Two nights ago, I made the rutabaga.
And this is how it went:
I started about two hours and fifteen minutes before I wanted to eat dinner. Everyone says it’s really hard to peel and chop. The girls sat across from me coloring on the small counter where they could still see what was happening. Thankfully, the ordeal kept them entertained the whole time.
Peeling wasn’t actually so hard; it took me twelve minutes. And I’m sure I didn’t use the right kind of knife.
Chopping? Took forty-five minutes. Again, not with a good knife or skilled knife-user. I could never get a big enough chunk off to really chop, so it was just a glorified peeling of the whole thing. I would see a little piece sticking out and cut that off. Turn it and find another place sticking out. It got faster as I went, but my first finger was completely numb by the time I was finished. (not recommended for pianists)
But the good news was, it cooked just fine in all of it’s odd shapes and non-chunkiness.
I added three chopped potatoes to the pot and covered it all in water.
After salting it generously, I let it boil for around thirty minutes. It was definitely tender.
So I drained it and threw a stick of butter in to let it melt. (When I say butter, I actually mean Blue Bonnet. Whatever kind of imitation butter that is.)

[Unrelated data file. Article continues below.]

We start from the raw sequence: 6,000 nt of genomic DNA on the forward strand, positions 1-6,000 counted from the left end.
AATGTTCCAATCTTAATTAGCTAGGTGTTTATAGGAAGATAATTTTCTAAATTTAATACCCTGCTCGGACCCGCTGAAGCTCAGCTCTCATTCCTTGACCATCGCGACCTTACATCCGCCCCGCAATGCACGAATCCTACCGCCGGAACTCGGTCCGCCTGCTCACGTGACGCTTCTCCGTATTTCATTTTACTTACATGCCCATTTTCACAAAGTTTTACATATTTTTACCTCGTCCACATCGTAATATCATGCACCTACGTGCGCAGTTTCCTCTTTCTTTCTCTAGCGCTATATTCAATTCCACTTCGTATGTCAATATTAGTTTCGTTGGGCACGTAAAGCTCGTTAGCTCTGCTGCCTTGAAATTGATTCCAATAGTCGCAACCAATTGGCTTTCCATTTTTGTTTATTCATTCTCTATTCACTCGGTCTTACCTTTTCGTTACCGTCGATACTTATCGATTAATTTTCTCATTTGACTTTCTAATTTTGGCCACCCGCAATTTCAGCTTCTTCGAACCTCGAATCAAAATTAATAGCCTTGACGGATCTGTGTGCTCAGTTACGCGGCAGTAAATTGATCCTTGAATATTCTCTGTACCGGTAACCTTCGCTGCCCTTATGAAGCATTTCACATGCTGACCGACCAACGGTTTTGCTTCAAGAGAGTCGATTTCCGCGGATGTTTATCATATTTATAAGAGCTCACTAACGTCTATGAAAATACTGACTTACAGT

I warmed up a cup of half-and-half for a minute on 50% power in the microwave. Added that, more salt, pepper, and a little bacon grease.
Then I ate all the bacon that I had cooked as a reward for all my hard work.
After that, you know the drill… mash it, or beat it until it’s nice and fluffy.
Sophia and Paul loved it.
Hope, Gracie, Mckayla and I tolerated it.
Rutabaga tastes a little bit like turnips to me. (Bleck: turnips are definitely the least favorite properly prepared thing I’ve ever put in my mouth!) However, these really weren’t bad! I passed them up for leftovers this afternoon, but had no problem eating them when they were fresh.
Hope’s reaction cracked me up. (Since it was her idea to buy a rutabaga anyway.) Trying to be polite, when I asked her if she liked it she said, “Well, not nes-arily. I mean it’s not like as bad as asparagus, but it’s not as good as peas and chicken. You know, I mean, like it’s okay. I can eat it.”
If I make it again, I’ll probably add more potatoes. A lot of recipes I looked at said to make the potato/rutabaga ratio equal.
Here are the pictures I got.
The in not-so-beauty shot.